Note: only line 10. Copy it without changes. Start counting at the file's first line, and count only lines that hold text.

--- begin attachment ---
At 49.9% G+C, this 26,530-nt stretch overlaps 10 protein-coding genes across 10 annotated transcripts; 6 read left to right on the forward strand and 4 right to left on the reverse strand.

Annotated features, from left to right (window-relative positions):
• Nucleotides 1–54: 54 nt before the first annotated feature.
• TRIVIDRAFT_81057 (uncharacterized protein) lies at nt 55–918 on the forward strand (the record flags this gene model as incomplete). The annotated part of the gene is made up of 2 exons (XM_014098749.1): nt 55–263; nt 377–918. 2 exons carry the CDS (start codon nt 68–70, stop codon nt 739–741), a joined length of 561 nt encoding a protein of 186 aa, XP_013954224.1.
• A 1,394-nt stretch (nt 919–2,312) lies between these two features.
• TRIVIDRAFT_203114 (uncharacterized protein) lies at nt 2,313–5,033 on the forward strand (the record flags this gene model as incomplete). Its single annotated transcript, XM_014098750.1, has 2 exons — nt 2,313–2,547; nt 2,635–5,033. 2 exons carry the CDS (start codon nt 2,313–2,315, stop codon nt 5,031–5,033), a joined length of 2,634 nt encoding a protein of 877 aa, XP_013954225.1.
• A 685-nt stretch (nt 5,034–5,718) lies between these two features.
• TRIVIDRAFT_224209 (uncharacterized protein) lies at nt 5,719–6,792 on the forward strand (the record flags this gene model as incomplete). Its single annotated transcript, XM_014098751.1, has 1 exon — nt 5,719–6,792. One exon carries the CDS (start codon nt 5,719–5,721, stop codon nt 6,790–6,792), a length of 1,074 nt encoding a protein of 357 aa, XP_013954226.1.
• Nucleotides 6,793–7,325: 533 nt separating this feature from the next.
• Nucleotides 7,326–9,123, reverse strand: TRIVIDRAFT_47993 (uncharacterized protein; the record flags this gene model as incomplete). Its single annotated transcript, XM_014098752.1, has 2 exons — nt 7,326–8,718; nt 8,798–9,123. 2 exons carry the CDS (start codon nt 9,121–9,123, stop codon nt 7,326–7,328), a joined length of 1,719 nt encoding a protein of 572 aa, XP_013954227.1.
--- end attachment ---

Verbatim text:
• Nucleotides 7,326–9,123, reverse strand: TRIVIDRAFT_47993 (uncharacterized protein; the record flags this gene model as incomplete). Its single annotated transcript, XM_014098752.1, has 2 exons — nt 7,326–8,718; nt 8,798–9,123. 2 exons carry the CDS (start codon nt 9,121–9,123, stop codon nt 7,326–7,328), a joined length of 1,719 nt encoding a protein of 572 aa, XP_013954227.1.